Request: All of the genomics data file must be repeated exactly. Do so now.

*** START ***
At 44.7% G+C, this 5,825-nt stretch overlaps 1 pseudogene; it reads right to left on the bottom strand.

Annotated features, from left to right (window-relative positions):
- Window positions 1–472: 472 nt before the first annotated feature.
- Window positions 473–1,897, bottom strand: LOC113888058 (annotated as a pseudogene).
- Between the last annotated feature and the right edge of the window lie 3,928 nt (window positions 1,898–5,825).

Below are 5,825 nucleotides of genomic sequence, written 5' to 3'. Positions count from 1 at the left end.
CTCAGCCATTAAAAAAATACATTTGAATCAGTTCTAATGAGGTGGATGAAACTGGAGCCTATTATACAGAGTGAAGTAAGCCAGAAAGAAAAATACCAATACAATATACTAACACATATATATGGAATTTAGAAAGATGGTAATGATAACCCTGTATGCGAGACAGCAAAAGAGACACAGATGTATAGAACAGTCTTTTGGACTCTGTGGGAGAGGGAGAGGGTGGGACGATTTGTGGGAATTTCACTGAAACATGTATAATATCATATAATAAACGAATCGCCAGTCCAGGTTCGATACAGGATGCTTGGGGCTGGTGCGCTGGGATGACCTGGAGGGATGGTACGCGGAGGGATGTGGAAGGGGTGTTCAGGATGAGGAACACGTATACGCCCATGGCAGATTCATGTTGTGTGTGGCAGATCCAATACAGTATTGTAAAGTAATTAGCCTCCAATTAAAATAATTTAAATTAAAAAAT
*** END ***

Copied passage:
At 44.7% G+C, this 5,825-nt stretch overlaps 1 pseudogene; it reads right to left on the bottom strand.

Annotated features, from left to right (window-relative positions):
- Window positions 1–472: 472 nt before the first annotated feature.
- Window positions 473–1,897, bottom strand: LOC113888058 (annotated as a pseudogene).
- Between the last annotated feature and the right edge of the window lie 3,928 nt (window positions 1,898–5,825).

Below are 5,825 nucleotides of genomic sequence, written 5' to 3'. Positions count from 1 at the left end.
CTCAGCCATTAAAAAAATACATTTGAATCAGTTCTAATGAGGTGGATGAAACTGGAGCCTATTATACAGAGTGAAGTAAGCCAGAAAGAAAAATACCAATACAATATACTAACACATATATATGGAATTTAGAAAGATGGTAATGATAACCCTGTATGCGAGACAGCAAAAGAGACACAGATGTATAGAACAGTCTTTTGGACTCTGTGGGAGAGGGAGAGGGTGGGACGATTTGTGGGAATTTCACTGAAACATGTATAATATCATATAATAAACGAATCGCCAGTCCAGGTTCGATACAGGATGCTTGGGGCTGGTGCGCTGGGATGACCTGGAGGGATGGTACGCGGAGGGATGTGGAAGGGGTGTTCAGGATGAGGAACACGTATACGCCCATGGCAGATTCATGTTGTGTGTGGCAGATCCAATACAGTATTGTAAAGTAATTAGCCTCCAATTAAAATAATTTAAATTAAAAAAT